United States District Court, E.D. New York
For Plaintiff: Paul J. Hooten, Esq., The Law Firm of Paul J. Hooten & Associates, Mount Sinai, New York.
REPORT AND RECOMMENDATION
JOAN M. AZRACK, UNITED STATES MAGISTRATE JUDGE.
On May 2, 2014, J & J Sports Productions, Inc. (" plaintiff"), filed suit against Big Daddy's Theme Palace, Inc. d/b/a Club 632 (" Big Daddy's") and Gaetana Lisanti (" Lisanti" and collectively with Big Daddy's, the " defendants") alleging violations of the Federal Communications Act of 1934, as amended, 47 U.S.C. § § 553 and 605. Big Daddy's was properly served on May 19, 2014, (Aff. of Service, ECF No. 4), and Lisanti was properly served on May 28, 2014, (Aff. of Service, ECF No. 5). On June 27, 2014, the Clerk of the Court issued a certificate of default for both defendants. (ECF No. 8.)
Plaintiff now moves for a default judgment against defendants pursuant to Fed.R.Civ.P. 55(b). (Mot. for Default, ECF No. 9.) The Honorable John Gleeson referred plaintiff's motion to me for a report and recommendation. (July 9, 2014 Order.) For the reasons that follow, I respectfully recommend that the Court grant plaintiff's motion and enter a default judgment against defendants in the amount of $15, 236.50, comprised of $4, 945.50 in statutory damages, $9, 891.00 in enhanced damages, and $400.00 in costs.
According to the complaint, plaintiff entered into a closed-circuit television licensing agreement to broadcast the May 5, 2012, WBA World Light Middleweight Championship Fight and preliminary bouts (collectively the " event") at locations throughout the New York region. (Compl. ¶ 7, ECF No. 1.) The purpose of the agreement was to allow plaintiff to distribute the event to various business establishments in exchange for a fee. (Id. ¶ ¶ 8, 10.) Pursuant to the licensing agreement, the event could only be shown in a commercial establishment if said establishment was contractually authorized by plaintiff to show the event. (Id. ¶ 9.) When an establishment contracted with plaintiff to exhibit the event, plaintiff would provide the establishment with electronic decoding equipment and information for it to receive and decode the scrambled transmission. (Id. ¶ ¶ 11-13.)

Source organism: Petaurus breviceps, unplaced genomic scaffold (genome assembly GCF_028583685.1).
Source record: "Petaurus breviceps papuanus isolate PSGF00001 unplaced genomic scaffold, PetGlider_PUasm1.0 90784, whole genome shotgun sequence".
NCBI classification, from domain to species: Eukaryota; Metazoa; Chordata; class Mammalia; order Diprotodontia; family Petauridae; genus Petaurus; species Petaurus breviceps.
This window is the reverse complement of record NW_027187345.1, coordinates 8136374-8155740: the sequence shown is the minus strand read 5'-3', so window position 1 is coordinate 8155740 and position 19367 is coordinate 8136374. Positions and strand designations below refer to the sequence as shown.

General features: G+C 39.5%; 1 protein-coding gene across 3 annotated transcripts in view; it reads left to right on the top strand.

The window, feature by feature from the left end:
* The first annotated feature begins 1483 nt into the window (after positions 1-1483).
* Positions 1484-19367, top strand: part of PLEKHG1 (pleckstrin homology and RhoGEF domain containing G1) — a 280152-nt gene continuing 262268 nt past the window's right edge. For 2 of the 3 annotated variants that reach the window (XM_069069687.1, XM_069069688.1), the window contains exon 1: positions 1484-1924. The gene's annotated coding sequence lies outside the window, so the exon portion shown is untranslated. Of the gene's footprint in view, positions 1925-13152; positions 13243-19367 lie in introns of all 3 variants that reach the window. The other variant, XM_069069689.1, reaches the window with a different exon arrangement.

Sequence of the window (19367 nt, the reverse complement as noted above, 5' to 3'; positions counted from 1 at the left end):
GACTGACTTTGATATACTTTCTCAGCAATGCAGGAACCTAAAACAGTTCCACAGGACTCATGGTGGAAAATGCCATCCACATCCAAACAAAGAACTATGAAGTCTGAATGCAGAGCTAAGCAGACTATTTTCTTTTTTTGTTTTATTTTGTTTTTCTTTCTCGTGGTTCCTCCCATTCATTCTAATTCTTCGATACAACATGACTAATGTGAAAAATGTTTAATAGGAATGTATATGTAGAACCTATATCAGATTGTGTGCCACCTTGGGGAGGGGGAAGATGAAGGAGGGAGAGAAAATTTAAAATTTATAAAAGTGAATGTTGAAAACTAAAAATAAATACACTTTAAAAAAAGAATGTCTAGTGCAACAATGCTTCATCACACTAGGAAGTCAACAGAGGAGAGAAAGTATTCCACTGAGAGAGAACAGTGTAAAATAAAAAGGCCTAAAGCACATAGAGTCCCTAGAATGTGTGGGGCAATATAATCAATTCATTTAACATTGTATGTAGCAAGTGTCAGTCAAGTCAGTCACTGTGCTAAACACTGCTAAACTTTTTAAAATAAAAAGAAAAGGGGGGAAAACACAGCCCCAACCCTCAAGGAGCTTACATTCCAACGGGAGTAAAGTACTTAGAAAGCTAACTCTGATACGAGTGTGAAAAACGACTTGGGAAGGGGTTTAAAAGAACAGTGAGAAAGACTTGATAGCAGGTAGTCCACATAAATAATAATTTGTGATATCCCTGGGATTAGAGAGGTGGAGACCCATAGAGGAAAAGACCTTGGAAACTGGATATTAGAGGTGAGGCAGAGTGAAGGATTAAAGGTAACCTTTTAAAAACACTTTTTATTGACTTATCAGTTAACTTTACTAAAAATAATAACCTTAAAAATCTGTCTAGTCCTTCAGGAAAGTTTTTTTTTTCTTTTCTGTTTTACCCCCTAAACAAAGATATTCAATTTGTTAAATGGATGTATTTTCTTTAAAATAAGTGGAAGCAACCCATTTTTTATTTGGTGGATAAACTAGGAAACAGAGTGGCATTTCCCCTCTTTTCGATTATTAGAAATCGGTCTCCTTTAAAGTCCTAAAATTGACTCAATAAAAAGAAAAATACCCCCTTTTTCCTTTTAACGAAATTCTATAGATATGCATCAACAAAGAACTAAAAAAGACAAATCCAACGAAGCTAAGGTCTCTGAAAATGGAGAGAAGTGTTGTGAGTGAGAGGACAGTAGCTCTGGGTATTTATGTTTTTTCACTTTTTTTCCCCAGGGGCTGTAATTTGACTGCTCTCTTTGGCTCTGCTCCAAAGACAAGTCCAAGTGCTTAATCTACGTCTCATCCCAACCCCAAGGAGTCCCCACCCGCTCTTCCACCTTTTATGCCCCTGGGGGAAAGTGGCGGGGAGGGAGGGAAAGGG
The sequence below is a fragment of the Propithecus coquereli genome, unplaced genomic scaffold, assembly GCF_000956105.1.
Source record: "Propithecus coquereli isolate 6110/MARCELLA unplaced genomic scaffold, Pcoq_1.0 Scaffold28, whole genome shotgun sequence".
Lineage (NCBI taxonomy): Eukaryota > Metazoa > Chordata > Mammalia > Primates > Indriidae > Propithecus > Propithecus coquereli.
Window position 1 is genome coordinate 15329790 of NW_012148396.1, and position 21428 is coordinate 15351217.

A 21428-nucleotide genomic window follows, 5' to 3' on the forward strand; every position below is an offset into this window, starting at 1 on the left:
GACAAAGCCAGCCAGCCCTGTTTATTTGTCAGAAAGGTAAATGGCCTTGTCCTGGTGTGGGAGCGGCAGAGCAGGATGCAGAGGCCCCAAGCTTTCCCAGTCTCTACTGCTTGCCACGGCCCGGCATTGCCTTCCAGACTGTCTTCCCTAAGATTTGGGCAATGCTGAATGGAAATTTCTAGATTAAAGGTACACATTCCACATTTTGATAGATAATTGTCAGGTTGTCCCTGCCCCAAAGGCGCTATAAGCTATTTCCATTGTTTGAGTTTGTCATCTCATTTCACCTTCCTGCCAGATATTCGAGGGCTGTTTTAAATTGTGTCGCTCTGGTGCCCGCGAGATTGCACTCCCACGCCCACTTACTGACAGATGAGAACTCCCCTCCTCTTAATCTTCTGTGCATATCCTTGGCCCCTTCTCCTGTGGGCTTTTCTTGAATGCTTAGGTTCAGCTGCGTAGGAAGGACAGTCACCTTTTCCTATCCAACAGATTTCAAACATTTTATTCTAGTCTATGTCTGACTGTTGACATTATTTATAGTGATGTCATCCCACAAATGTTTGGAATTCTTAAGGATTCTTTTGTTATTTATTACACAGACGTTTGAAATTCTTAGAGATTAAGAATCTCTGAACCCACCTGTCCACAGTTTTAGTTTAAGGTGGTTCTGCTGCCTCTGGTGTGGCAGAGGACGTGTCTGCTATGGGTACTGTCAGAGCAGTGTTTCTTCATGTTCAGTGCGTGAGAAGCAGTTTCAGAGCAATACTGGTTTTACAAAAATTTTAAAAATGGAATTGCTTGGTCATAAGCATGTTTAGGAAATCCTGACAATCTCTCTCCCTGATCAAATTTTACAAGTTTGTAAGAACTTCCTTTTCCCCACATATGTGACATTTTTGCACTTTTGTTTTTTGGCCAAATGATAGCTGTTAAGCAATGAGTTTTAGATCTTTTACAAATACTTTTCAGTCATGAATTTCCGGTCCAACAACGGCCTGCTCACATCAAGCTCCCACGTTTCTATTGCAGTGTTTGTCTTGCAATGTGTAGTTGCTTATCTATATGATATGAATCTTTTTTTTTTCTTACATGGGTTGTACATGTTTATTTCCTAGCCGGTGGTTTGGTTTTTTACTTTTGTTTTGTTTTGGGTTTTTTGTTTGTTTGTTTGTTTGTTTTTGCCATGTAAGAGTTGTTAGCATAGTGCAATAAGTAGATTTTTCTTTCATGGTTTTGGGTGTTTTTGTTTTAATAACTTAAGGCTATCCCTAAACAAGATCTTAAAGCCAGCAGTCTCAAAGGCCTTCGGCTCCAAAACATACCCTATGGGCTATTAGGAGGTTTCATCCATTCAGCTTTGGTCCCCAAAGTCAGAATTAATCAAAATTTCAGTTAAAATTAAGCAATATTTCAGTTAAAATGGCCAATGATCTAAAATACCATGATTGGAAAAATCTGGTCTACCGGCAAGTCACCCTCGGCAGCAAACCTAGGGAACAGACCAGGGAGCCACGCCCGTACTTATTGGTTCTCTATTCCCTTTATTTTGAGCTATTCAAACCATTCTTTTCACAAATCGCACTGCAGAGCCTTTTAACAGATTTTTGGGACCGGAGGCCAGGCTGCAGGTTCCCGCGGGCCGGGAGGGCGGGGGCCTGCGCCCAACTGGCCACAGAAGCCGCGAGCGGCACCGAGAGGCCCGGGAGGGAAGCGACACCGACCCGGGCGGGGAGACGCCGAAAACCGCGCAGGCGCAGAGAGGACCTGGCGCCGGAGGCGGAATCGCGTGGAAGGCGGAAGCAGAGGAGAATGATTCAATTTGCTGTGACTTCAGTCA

Lisanti is the principal of Big Daddy's, a bar located on Midland Avenue in Staten Island, New York. (Id. ¶ 5.) Lisanti had the " right and ability to supervise the infringing activities" on the night of the event. (Id.) Big Daddy's did not contract with plaintiff to obtain the rights to exhibit the event. (Id. ¶ 18.) Plaintiff's investigator, Robert Taylor (" Taylor"), observed the event being televised on May 6, 2012, at 12:23 A.M., at Big Daddy's. (Aff. of Robert Taylor (" Taylor Aff.") at 1, Pl.'s Mem. in Supp. for J. by Default (" Pl.'s Mem.") Ex. A., ECF No. 11.) After observing the event, Taylor prepared an affidavit detailing his findings. According to Taylor, there were a maximum of 90 patrons in the bar observing the event. (Taylor Aff. at 1.) Plaintiff alleges that defendants willfully intercepted and assisted in receipt of the event, enabling the patrons of Big Daddy's to view the event, and that defendants did so for their own financial gain and commercial advantage. (Compl. ¶ ¶ 14-16.)